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Strong words, yet little change to U of M oversight

ST. PAUL — The Legislature doesn't appear likely to make major changes to the University of Minnesota's governing board, despite recent scandals involving the school's sports programs and claims of administrative overspending.

Four spots are open on the school's 12-member Board of Regents. The Republican-led Legislature has the chance for a major overhaul similar to 2011, when GOP appointees replaced a long-standing labor seat on the board. Instead, lawmakers are ready to bring back three sitting regents and a former one, saying the candidates know the school needs to reverse course on a number of issues.

The school's image has taken a hit in recent years by scandals involving athletic department administrators and athletes. Two senior administrators stepped down amid reports of inappropriate sexual behavior, the school's wrestling coach was fired for his handling of drug allegations involving some wrestlers and, most recently, several football players were expelled or suspended after a woman reported she was sexually assaulted by several men at an off-campus apartment.

No charges were filed, but the football coach was eventually fired.

Coupled with complaints of overinflated budgets, lawmakers are pushing the land-grant institution to make changes. Those changes though, aren't reflected in the regent candidates.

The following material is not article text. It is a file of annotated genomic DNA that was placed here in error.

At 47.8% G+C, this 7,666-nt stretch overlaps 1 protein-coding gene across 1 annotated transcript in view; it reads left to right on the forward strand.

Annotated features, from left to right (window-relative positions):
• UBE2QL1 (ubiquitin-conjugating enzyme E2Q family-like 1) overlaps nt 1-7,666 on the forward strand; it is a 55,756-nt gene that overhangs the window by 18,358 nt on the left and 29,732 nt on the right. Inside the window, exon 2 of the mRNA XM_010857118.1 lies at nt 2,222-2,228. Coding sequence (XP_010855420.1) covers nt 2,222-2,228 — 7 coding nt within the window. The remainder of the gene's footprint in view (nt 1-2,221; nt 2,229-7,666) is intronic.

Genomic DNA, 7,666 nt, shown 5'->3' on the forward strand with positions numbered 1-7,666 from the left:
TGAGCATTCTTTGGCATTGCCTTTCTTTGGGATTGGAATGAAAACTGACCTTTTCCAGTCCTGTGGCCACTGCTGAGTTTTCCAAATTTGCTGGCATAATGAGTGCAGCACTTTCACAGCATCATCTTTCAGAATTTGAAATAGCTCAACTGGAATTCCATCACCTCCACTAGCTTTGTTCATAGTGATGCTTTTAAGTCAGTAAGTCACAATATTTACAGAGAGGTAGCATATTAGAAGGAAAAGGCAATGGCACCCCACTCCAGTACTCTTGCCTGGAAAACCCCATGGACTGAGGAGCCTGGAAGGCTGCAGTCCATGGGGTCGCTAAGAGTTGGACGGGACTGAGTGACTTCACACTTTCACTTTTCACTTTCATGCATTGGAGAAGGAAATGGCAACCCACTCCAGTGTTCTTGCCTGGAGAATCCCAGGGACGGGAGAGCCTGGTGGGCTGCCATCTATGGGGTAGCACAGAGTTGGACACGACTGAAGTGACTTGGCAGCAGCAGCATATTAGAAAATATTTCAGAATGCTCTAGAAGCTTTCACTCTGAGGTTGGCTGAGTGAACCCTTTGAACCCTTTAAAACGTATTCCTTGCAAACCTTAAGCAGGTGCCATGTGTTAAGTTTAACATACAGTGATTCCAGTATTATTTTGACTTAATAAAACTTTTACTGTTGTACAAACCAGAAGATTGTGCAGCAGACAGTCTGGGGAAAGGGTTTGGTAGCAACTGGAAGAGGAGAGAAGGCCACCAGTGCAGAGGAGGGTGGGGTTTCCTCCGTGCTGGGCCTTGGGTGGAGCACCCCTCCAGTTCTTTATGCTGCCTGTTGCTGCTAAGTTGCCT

The football scandal has changed things in a way not seen before, said Rep. Gene Pelowski, adding that regents know the status quo will not be accepted anymore. The Winona Democrat said the candidates know they need to shake things up in their return to the board.

Without those changes, some legislators said the university may see the effects during its budget request.

Republican Rep. Drew Christensen, of Savage, said he and other lawmakers are looking for candidates who share the Legislature's commitment to keeping the university accountable, reducing "wasteful" administrative costs and lowering tuition. Though he didn't name anyone specifically, Christensen said some of the regents whom lawmakers aren't satisfied with are not up for election.

Sviggum, the only candidate who isn't a sitting regent, is seen by many as a reform-minded choice for the board, despite his previous resignation from the board in 2012 because of conflict of interest concerns.

Backed by a number of legislators unsatisfied with an advisory council's recommendations, Sviggum was brought on as a last-minute addition during a joint committee meeting.

"I think legislators are generally a little frustrated with the university, whether that be the administrative costs or the recent developments of the athletic department," he said.

If chosen, Sviggum said he will act as a "change agent" and challenge administrative policies. He said stronger oversight of the budget and athletics department will raise the University of Minnesota's accountability.

Still, the candidate recommendations are not set in stone, as lawmakers are allowed to nominate new candidates Wednesday before they take a final vote.

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